Determined to finish

Determined to finish
Samantha Yom with father Michael Yom, mother Lena Yam and brother Russell. Mr Yom stopped work for three years to support her sailing.

The perseverance that helped 15-year-old Samantha Yom secure a come-from-behind win for a historic first gold medal in sailing at the recent Youth Olympic Games in Nanjing was first displayed when she was six.

When Samantha, now a Raffles Girls' School student, was six, she wanted a piano to practise on.

Her father, IT manager Michael Yom, 47, said it was a big financial investment, so if she wanted it, she would get no birthday presents for the next 10 years.

It was her daughter's "first test" and "surprisingly, she said yes", says her mother, Ms Lena Yam, 45, a financing director at an IT company.

Samantha, who has a nine-year-old brother, Russell, went on to complete piano lessons up to Grade 8 and ballet to the intermediate level after Grade 8. She took up the cello in January after her final piano examinations last year.

In sailing, which she took up at age seven with many of her classmates on a four-day introductory sailing course offered at school, she went all the way to win a Youth Olympic gold medal in the women's Byte CII event, along with Bernie Chin, who also won the gold in the men's category of the same race.

"My first thought when I won was, oh my goodness, this is the first time I've won something in my life, something that really matters," says Samantha, whose primary school was Tao Nan School.

Explaining her ability to persevere, she says: "I like to undertake things to complete them. I don't want to regret, for example, taking piano up to only Grade 5."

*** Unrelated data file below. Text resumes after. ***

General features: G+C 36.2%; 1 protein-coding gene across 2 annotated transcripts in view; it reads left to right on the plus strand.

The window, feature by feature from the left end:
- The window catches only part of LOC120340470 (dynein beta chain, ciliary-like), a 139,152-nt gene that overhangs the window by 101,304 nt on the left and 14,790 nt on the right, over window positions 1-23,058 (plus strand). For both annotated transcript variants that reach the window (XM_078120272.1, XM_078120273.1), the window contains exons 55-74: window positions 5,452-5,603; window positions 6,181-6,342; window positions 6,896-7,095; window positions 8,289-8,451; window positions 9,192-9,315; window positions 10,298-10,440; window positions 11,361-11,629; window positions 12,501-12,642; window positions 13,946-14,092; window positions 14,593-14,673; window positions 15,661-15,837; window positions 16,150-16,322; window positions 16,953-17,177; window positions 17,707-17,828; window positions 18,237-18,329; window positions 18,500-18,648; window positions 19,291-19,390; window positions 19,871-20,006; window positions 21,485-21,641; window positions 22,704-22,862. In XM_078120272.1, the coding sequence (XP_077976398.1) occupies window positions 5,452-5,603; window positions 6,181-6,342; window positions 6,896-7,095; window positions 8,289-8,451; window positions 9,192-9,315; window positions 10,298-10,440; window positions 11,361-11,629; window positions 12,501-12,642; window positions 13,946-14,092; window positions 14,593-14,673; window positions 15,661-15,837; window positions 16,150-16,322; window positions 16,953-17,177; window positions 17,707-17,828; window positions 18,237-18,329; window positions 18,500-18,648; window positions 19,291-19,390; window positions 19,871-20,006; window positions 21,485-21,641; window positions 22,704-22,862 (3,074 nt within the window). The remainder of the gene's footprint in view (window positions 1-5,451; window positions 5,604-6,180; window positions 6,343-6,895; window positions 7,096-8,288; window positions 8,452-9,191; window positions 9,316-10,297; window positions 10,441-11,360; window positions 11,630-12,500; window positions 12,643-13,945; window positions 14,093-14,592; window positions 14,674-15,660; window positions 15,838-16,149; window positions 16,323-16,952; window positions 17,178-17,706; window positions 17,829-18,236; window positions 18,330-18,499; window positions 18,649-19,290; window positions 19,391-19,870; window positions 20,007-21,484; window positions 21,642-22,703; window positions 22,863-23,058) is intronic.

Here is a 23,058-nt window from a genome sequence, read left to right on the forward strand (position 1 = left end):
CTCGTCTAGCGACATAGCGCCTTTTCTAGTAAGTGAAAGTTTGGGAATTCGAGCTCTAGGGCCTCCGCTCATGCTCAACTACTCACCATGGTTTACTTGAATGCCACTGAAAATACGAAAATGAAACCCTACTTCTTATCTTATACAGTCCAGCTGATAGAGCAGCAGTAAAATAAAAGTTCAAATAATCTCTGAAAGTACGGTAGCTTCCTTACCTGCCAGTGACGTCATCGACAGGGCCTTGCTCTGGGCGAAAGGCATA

Ms Yam says this "stark" quality of her daughter has always stood out. "I think her perseverance comes from her dad," she adds. The Yom family live in the east, near the National Sailing Centre, where Samantha trains with a Laser Radial which the family bought for about $10,000, the boat used at the Olympics for women.

What sacrifices did the family make to support Samantha's sailing?

Mr Yom: I stopped work for three years when she was in Primary 3 to travel with her. There was a lot of ferrying to and from school to the National Sailing Centre, as well as overseas training. There were also Yamaha piano lessons three times a week. I was a full-time chauffeur.

Samantha: I feel grateful that they made such a sacrifice for me. It was also fun, there was a lot of talking in the car.

What is your parenting style?

Ms Yam: I want to expose her to as many experiences as possible. She was a very mature child. I knew that she would be able to decide what she wanted.

How do you discipline your children?

Ms Yam: With Samantha, it was a piece of cake; she didn't need a lot of disciplining. We don't have to remind her to do her homework. Do you believe in caning your children?

Ms Yam: When the need arises, for Russell, yes. He loves to play and is a joyful child. For Samantha, there wasn't a need to. I rule by three principles: honesty, respect and love for God. If they violate them, they will be punished.

If the parent-child roles were reversed, what would you do differently?

Samantha: If I were my mum, I would shout less and my tolerance interval would be longer, I would breathe before I shout. If I were my dad, I would keep to our crazy bet where he said he would make a career switch to sports management if I won.

Mr Yom: If I were her, I would do exactly what she has done.

Ms Yam: If I were her, I would spend more time with her brother, who adores her. I wish that she would play more. She's very disciplined. If asked to skip training to go for a party, she would skip the party.

venessal@sph.com.sg


This article was first published on Sep 7, 2014.
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